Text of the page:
Both Hauck and Stevens insisted that the capacity for light crude refining has been there for some time. “There's an upper limit [to U.S. refining capacity], but we're not close to it,” Hauck said.
A recent survey put out by the American Fuel & Petrochemical Manufacturers (AFPM), which represents petrochemical companies like BP PLC, CITGO Petroleum Corp., and ConocoPhilips, calculated that current domestic refining capacity was sufficient to handle increased production of light oil from the Bakken. AFPM supports lifting the ban but not in exchange for renewable energy credits, as has been proposed by some legislators.
A Congressional Budget Office estimate gave the House bill a positive rating, saying that it would “reduce net direct spending by $1.4 billion over the 2016-2025” period. But according to Hauck, “CBO failed to take the larger economic effects caused by unrestricted crude exports into account.” The CBO report does not include the economic effect on domestic refineries, increased gas and petrochemical prices, or increased trade deficit. A study by the U.S. Energy Information Administration put a rough calculation of economic loss to the country at $22.7 billion by the year 2025.
The Stancil report also calculates a dramatic reduction or elimination of the current trade surplus without the export ban. Currently, the U.S. is running a slight trade surplus, mainly as a result of increased domestic oil production in the Bakken region and increased refined oil exports. Because of declining domestic manufacturing, the trade deficit excluding oil is at a record high. While lifting the ban would “almost certainly lead to more jobs in oil production,” as claimed by York, those gains may be offset by potential losses in the domestic oil refining industry and oil shipping.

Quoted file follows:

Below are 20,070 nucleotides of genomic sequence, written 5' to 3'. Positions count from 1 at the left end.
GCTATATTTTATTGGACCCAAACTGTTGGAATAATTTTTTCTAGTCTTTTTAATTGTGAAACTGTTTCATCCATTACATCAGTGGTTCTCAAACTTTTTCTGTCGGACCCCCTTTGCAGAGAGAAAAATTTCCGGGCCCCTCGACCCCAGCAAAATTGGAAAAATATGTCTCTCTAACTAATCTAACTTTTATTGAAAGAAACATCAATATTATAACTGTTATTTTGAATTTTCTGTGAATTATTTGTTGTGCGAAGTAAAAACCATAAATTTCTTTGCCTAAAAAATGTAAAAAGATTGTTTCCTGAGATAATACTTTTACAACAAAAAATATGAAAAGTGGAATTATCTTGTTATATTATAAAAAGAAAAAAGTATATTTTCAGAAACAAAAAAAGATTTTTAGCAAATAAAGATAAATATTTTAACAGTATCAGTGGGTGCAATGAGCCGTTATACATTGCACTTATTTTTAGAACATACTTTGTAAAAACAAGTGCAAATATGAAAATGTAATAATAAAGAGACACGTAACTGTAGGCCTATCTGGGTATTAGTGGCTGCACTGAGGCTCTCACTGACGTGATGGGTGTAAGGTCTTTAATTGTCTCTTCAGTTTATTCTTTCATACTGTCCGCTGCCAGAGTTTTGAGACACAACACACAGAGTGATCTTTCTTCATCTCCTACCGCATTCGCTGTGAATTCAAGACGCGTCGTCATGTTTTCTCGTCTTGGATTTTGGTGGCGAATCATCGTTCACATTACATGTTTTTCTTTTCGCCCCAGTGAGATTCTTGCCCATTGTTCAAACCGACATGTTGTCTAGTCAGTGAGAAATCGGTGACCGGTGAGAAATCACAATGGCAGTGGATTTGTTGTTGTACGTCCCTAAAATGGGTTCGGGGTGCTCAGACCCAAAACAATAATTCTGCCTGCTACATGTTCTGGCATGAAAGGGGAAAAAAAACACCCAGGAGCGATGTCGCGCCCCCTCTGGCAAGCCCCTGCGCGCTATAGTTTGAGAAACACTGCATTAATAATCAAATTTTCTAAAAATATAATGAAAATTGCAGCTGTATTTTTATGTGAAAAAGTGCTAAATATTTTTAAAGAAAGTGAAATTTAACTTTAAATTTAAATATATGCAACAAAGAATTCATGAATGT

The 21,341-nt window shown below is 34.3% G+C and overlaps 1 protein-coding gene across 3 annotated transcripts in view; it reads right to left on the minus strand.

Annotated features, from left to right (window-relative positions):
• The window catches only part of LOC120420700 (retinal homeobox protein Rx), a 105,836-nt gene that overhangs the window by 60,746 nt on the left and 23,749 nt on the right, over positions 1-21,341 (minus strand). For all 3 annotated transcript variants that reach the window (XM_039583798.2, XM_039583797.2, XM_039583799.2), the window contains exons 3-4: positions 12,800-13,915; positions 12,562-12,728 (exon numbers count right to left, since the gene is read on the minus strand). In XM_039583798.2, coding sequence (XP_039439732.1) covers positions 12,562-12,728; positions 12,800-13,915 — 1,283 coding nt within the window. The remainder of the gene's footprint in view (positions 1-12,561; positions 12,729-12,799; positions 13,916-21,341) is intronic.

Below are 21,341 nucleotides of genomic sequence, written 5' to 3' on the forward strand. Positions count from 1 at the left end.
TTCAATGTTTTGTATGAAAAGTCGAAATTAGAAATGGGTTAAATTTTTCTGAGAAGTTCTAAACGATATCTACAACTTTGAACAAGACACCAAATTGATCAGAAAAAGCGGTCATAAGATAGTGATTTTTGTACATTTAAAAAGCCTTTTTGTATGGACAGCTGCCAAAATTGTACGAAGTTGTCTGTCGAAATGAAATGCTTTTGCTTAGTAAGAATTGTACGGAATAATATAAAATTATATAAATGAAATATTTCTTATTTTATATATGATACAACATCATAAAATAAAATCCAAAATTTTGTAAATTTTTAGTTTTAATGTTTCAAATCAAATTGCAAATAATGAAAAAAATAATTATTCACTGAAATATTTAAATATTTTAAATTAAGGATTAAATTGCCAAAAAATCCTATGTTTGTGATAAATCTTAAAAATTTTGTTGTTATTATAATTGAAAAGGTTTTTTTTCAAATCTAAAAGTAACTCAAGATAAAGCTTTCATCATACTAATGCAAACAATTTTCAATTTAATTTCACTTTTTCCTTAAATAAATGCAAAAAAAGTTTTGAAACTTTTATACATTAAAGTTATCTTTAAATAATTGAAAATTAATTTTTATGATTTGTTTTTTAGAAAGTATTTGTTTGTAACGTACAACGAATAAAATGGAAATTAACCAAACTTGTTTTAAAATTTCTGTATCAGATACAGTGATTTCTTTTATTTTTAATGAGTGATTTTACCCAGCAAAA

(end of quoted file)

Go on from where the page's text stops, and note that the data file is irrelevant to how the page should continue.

“The revenue for domestic refineries would stay the same, but their costs would go up because of the higher wellhead price for oil. One-third of their margins will disappear unless they can mitigate their losses with alternative sources of crude.”
Domestic refining costs are also kept higher by the Jones Act, which limits shipping between U.S. ports to more expensive boats that are made in the U.S., insured in the U.S., crewed by Americans, and fly the U.S. flag. Such higher costs for shipping also would eat away at the margins of domestic refiners versus their European and international competition, or be taken out of the domestic shipping industry, if the ban were to be lifted.
In total, York believes that a significant portion of the net margin of U.S. industries would move overseas. “There will be a shift in production to international manufacturers that will affect industries all the way down the value chain.”
Numerous East coast refineries have been struggling financially over the past few years. Both Sunoco and ConocoPhilips were set to close down some of their Philadelphia area refineries. Those refineries supplied about 20 percent to 30 percent of diesel and heating oil for the Philadelphia area in 2012 and provided an estimated 36,000 jobs and $560 million in income for the region.
Delta Air Lines Inc. eventually purchased ConcoPhilips’ Trainer, Pa., facility through its subsidiary, Monroe Energy, as a source for jet fuel, and another facility was bought by Philadelphia Energy Solutions LLC.
Philadelphia Energy Solutions, which runs the largest crude oil refinery on the East Coast, halted plans for an initial public offering due to “unfavorable market conditions” immediately after the bill to lift the export ban was announced.
To contact the reporter on this story: Llewellyn Hinkes-Jones in Washington at email@example.com
To contact the editor responsible for this story: Heather Rothman at firstname.lastname@example.org